Wednesday, June 17, 2009

Trapped in a Revolving Door

Getting trapped in a revolving door may sound unlikely, but it has happened to me twice. It could happen to you, so please learn from my experiences and be prepared in the event that you find yourself in this embarrassing situation.

I recently traveled to Nova Scotia on business trip. On the day of my departure, I took a taxi to the Halifax airport. After unloading my bags from the taxi, I quickly gained my bearings and headed toward a revolving door in front of the departure terminal. I approached the door from the side and figured that I would be able to make it through the briskly moving revolving door without waiting for the next revolution so I entered. I crossed the threshold with my bags in tow as the revolving door slowed to a halt, trapping me within the metal and Plexiglas cage. I didn’t panic.

The reason why I didn’t panic was that I had been in this situation once before. It was a much smaller revolving door that time, but I figured that the same technique that had gotten me out of a jam before could be employed this time as well. On the ceiling of powered revolving doors, you’ll find a motion sensor that can be triggered by waving your hand across it. This is a handy, yet poorly documented, safety feature that keeps people from getting trapped in revolving doors. I hope that this article helps rectify the lack of knowledge of this safety feature.

I scanned the ceiling looking for the dark rectangular piece of plastic that housed my ticket out of the revolving door. Towards the back of the door, I found what I was looking for. I confidently waved my hand across the plastic. I heard a click and then nothing. Usually the door would start moving, but all I got was a click. I tried twice more, just to make sure that I hadn’t waved my hand incorrectly, but all I ever got was that stupid click.

Since the motion sensor failed to work, I turned to the old standby of yelling while pounding on the wall and flailing my arms wildly to attract attention and hopefully someone who can help. There wasn’t anyone nearby so my pounding and yelling went unnoticed.

About the time that I realized that no one was near enough to hear my calls for help, an airport shuttle came by and unloaded its cargo. A couple made their way toward me, and the door began to revolve; freeing me at last. I waited until they passed safely, and I thanked them for releasing me.

All of this took place within a minute, but it’s never fun to be trapped, even if just for a brief amount of time. So that you may avoid this situation, I provide here a practical guide to avoid becoming stuck in a powered revolving door and what to do if you do happen to get stuck:

How to avoid getting stuck:
-Don’t enter a revolving door from the side; always approach it head on so that you trigger a fresh revolution cycle.
-Don’t enter on the last part of someone’s revolution unless there is someone behind you; wait until the person in front of you passes and then enter on your own. This should trigger a new cycle and let you pass safely.
-When in a group, don’t be the last one to pass through the revolving door.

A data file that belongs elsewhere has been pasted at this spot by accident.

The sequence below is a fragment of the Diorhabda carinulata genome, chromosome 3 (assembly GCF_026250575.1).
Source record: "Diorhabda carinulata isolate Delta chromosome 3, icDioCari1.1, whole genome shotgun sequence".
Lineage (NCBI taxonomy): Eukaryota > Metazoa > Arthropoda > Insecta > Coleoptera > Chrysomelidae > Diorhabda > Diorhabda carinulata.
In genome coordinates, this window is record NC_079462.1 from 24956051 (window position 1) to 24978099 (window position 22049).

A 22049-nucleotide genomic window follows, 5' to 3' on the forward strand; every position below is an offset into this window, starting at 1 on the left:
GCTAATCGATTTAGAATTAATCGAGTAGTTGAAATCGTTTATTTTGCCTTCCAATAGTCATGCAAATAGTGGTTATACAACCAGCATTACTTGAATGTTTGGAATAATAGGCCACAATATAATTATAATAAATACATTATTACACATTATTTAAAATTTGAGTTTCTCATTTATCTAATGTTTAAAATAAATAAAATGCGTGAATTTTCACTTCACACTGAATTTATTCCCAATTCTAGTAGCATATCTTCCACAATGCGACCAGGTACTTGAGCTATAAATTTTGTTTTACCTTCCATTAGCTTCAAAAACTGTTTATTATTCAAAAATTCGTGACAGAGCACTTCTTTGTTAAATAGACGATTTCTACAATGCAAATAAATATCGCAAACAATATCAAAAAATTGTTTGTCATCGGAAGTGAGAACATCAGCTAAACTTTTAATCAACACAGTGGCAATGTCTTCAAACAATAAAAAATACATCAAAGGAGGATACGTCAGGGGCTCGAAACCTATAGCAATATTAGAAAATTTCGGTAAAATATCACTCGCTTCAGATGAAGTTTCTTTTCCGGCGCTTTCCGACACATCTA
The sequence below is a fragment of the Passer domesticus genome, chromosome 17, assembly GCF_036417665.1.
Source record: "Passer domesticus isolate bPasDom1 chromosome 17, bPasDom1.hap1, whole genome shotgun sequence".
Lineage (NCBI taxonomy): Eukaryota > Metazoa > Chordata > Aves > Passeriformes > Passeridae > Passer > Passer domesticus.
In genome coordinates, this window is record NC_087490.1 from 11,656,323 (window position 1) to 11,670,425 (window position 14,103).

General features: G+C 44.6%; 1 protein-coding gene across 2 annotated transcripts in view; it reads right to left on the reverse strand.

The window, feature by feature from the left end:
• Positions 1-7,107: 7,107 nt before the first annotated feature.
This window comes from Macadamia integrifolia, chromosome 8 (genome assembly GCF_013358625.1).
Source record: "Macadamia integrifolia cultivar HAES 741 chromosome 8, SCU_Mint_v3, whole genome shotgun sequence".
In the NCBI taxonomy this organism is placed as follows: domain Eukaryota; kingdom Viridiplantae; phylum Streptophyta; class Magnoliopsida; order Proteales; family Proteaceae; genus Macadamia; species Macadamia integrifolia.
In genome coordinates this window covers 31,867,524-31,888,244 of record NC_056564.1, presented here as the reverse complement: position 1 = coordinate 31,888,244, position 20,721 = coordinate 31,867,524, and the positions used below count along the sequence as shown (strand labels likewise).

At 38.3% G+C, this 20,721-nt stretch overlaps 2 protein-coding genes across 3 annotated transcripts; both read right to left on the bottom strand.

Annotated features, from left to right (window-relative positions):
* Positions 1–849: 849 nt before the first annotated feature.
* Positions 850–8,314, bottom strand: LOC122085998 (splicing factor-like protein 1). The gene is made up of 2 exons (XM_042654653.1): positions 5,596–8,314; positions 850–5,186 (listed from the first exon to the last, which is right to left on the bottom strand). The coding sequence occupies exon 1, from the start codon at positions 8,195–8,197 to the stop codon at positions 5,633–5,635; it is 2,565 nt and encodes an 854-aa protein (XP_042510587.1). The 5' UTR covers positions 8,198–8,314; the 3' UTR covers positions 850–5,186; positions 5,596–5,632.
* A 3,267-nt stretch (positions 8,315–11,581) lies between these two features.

-Use the traditional door; this is usually located right next to the revolving door.

What to do if you get stuck:
-Stay calm, don’t panic.
-Look for the motion sensor and trigger it.
-Attract the attention of someone outside the door; their approach should trigger the door and free you.
-Wait for help to arrive.

Even if you are prepared, this won’t guarantee you passage through a revolving door. Lindi of Leaving a Trail entered a revolving door just before the power to it was shut off and was stuck for 30 minutes.

If you’ve ever been trapped in a revolving door, I’d love to hear your story. Please add a comment below.

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  1. This is an all new adventure to getting stuck in an elevator. In this type of door everyone can see you but can't get to you. Is there a red button that alerts 911 in a revolving door like and elevator has. It might be fun to watch someone stuck in a revolving door for 30 minutes- ya know smoking their last cigarette, sharing with others what they are going to do "when they get out of here." I think you are on to something here...

  2. The door that I was trapped in last time did not have an emergency button. Arguably, they should. I suppose that you could always break the glass and escape. I've never seen an emergency button on one, but I'll keep an eye out from here on out.

    The hotel I'm currently at has a revolving door, and I paused in front of it when I arrived. I took one of the side doors.

  3. I have been in revolving doors that have come to a halt. I always thought I wasn't walking fast enough or something of the sort. If you try to give these huge doors a push, usually nothing happens.

    I will now feel like a pro the next time the doors do not cooperate ith me.

  4. I am one of those very impatient people who always tail on the back of someone else going into a revolving door. I have not yet been caught in one, but I will not be surprised in the least when it finally does happen to me. Great tips by the way! Hopefully I will remember the "don't panic" tip when my impatience finally gets me trapped!

  5. Do you usually serve as an author only for this site or you do this for some other Internet or offline portals?